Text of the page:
New Delhi: The fact that real estate is one of the greatest drivers of economic growth can hardly be understated. Consider this: according to the Federation of Indian Chambers of Commerce and Industry, while 5% of the country’s GDP is contributed by housing alone, the real estate sector as a whole is the largest employer in the country after agriculture.
Sunil Jindal, CEO, SVP Group
The Union Government, in recognition of real estate and infrastructure as the engines of GDP growth, has earmarked an outlay of as much as Rs20,00,000 crore.
While the amount is certainly worthy of appreciation, the Finance Minister might consider providing further fillip, both at the micro and macro levels, to ensure not only the growth of the sector, but also that the benefits of growth reach out to larger sections of the citizenry.
Tax relief on housing loans
Currently, the Income Tax Act, 1961, provides maximum relief of Rs1 lakh for principal repaid on a home loan during a year. This relief is clubbed with other investments/ contributions such as those made in equity-linked savings schemes, PPF, NSC, insurance premium, among others.
It is recommended that the existing relief be completely decoupled from Section 80C and a new section be inserted in the Act to allow for deduction based on total value of the house.
If the taxpayer part-finances the purchase of his first house only by taking a home loan, he should be able to write off the entire amount of the loan (principal) over the period for which he has taken it.
So if, for instance, he has taken a Rs25 lakh loan, which he wants to repay over, say, 10 years, the relief available to him per year on average should be Rs2.5 lakh, and independent of the relief he would claim for other investments/contributions made under Section 80C.
However, the house should not have a total (super) built-up area of more than a pre-specified limit. In my opinion, a house of not more than 700sq feet should qualify. The caveat will give the first-time buyer a sense of security, as it would help him achieve what is usually the first personal financial goal of the average Indian family, without costing the exchequer too much.
Section 24 of the Act provides for relief of up to Rs1.5 lakh towards interest paid on a home loan taken for the purchase of self-occupied property. In my opinion, the limit does not serve any real purpose and provides little incentive to buy a house.
On a Rs30 lakh loan, at an interest rate of 11%, the purchaser would forego relief on half the interest cost. A ceiling of Rs5 lakh would be more realistic.
At the same time, there should be a 2-3% reduction in home loan interest rates.
Service tax on works contract
There are three types of works contract based on property ownership or occupation
a. On property owned/occupied by the builder and developed by him
b. On property owned/occupied either by the builder or his JV partner or by both, on which development is carried out jointly
c. On property owned/occupied by a third party, but developed by the builder
Development activity in (c) above is clearly a service, and cannot escape tax. But (a) and (b) above do not qualify as services, and should, logically speaking, not suffer service tax. I am hopeful the Finance Minister will consider this aspect when he announces the Budget, as several players in the industry as well as real estate associations have touched upon this anomaly.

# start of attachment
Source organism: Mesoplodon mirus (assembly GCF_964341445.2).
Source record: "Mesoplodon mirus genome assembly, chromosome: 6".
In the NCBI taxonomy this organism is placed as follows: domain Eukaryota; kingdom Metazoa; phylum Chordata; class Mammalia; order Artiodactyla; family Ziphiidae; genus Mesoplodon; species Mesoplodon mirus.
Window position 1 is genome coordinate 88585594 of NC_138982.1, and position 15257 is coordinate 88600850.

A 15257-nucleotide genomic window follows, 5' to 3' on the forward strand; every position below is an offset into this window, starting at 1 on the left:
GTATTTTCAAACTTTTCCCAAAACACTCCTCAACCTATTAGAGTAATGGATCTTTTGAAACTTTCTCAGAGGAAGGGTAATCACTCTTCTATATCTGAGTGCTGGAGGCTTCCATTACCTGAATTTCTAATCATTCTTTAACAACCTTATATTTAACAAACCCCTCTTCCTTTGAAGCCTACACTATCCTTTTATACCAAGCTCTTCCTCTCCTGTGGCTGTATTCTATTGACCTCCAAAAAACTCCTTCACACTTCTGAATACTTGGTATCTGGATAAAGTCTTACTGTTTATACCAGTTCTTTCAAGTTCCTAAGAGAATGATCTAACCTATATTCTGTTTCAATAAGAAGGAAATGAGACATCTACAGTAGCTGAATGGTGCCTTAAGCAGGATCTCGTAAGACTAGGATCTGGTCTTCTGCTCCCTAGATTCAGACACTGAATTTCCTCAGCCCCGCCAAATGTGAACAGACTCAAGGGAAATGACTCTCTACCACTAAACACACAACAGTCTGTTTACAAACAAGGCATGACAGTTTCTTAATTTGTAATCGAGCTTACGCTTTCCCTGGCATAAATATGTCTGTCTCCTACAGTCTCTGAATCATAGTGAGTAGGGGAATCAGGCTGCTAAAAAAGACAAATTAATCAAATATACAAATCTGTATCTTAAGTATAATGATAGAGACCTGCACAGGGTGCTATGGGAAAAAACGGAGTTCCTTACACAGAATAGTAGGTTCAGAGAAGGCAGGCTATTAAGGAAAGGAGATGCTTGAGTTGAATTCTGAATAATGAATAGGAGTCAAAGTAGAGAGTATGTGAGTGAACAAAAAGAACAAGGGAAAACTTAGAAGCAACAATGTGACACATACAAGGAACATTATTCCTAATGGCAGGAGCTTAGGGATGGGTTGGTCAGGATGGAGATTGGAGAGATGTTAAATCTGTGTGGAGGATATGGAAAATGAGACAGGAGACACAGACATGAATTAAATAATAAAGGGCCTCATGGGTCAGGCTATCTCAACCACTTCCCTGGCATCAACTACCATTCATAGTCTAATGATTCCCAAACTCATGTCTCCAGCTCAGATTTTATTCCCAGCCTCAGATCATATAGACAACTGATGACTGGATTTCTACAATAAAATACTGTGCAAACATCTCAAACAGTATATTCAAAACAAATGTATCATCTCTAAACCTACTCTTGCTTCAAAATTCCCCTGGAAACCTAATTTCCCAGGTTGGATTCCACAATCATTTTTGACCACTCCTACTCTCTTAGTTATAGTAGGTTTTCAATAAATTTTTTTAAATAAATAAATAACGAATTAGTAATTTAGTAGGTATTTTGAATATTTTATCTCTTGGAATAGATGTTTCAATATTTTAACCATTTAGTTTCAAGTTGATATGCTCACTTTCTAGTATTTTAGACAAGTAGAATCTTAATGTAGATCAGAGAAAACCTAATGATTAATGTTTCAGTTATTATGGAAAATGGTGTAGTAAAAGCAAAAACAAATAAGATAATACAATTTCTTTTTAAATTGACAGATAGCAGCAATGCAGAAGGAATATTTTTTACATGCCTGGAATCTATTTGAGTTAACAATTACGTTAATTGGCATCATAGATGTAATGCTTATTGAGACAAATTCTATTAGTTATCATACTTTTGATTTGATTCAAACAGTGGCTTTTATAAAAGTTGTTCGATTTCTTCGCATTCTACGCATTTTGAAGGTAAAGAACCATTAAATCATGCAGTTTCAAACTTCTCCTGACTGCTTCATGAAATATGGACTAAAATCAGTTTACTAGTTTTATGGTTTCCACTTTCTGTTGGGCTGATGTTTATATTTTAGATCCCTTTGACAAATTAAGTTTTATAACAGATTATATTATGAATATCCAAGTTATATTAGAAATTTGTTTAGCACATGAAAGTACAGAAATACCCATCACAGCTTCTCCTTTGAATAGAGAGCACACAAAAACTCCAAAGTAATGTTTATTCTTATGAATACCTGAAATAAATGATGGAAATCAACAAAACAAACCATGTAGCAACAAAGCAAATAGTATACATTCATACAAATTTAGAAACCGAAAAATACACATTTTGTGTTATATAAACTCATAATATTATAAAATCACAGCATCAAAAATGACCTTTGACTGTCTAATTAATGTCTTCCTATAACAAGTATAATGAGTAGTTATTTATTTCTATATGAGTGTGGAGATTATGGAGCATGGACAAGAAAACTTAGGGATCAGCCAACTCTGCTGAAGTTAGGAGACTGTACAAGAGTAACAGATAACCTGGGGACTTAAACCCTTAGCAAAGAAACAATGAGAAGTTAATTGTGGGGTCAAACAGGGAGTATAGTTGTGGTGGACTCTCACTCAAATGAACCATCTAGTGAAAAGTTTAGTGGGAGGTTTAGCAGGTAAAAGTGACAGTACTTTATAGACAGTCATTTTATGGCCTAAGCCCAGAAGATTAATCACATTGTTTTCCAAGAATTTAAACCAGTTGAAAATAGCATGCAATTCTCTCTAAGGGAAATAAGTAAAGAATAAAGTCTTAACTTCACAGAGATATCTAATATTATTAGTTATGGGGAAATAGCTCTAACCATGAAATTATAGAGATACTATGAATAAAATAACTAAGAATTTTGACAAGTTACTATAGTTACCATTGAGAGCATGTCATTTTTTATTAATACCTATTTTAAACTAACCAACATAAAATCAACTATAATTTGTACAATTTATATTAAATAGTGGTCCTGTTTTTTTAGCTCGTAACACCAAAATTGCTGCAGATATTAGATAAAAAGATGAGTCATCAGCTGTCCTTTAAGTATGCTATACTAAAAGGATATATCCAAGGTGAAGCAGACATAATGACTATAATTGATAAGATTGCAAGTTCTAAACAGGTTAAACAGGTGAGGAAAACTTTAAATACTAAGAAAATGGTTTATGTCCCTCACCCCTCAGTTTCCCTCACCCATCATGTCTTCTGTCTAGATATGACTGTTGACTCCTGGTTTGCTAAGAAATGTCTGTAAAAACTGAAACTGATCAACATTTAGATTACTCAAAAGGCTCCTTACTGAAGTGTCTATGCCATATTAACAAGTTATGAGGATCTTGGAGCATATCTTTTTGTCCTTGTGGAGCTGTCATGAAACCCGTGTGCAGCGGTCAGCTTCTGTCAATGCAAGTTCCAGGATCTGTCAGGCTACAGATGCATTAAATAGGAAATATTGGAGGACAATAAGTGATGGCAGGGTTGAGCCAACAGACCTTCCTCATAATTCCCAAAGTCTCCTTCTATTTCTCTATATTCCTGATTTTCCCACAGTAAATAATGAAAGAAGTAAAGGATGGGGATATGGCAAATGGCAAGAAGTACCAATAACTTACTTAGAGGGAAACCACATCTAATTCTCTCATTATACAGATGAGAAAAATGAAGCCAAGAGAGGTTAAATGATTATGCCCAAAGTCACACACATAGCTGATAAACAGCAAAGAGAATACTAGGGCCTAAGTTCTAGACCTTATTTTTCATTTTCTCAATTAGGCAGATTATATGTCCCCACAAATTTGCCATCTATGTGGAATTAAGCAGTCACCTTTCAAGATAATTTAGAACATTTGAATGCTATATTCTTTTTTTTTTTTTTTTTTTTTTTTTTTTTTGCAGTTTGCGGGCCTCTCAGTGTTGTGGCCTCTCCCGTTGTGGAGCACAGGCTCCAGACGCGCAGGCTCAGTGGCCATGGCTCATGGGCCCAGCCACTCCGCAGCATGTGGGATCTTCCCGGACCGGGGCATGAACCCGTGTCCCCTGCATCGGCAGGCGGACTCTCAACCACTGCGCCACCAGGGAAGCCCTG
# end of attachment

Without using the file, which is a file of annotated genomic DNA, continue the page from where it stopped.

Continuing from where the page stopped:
Development on land owned or occupied by the builder should not suffer service tax, since the act of developing such premises is not a service.
Taxes on inputs
Growth is a given for the Indian economy and a key indicator of GDP acceleration is industrial consumption, especially steel and cement.
There are two ways to increase the consumption of these two commodities. The first is to increase the disposable income of the citizenry at large. This can be done by rationalizing taxes, and has been covered above in terms of relief on home loans. A more financially empowered citizenry would have an upward spiral effect on industrial consumption and would sustain growth in the long run.
The other approach is to make the commodities themselves more affordable. This can be done by implementing an across-the-board reduction in duties on these two key inputs. Here again there would be a chain reaction and the revenue loss to the exchequer would more than offset by tax collections arising from the resulting higher incomes generated by real estate companies, housing finance institutions, ancillary industries such as ceramics, paints and furniture, and the house purchaser himself.
The higher the land price, the more the ultimate purchaser of the property has to shell out. Land is the biggest component of cost in most real estate projects and if it can be rationalized, both the developer and the purchaser would stand to gain. The former would see quicker turnaround of saleable property, while the latter would get more affordable housing.
Property in India is subject to high rates of stamp duty, going up to as much as 14% in some states. To make matters worse, the levy is applicable not just on the first transaction, but on all subsequent transfers of the same property from one pair of hands to another. In order to rectify this anomaly, uniform duty rates, administered by the Centre, should apply. Some mechanism of duty credit should also be allowed, to offset at least partially, the duty paid on the immediately preceeding transfer of the same property.
The sum and substance of my thoughts are that unless the citizen is empowered, the growth of the real estate sector and that of GDP cannot be sustained.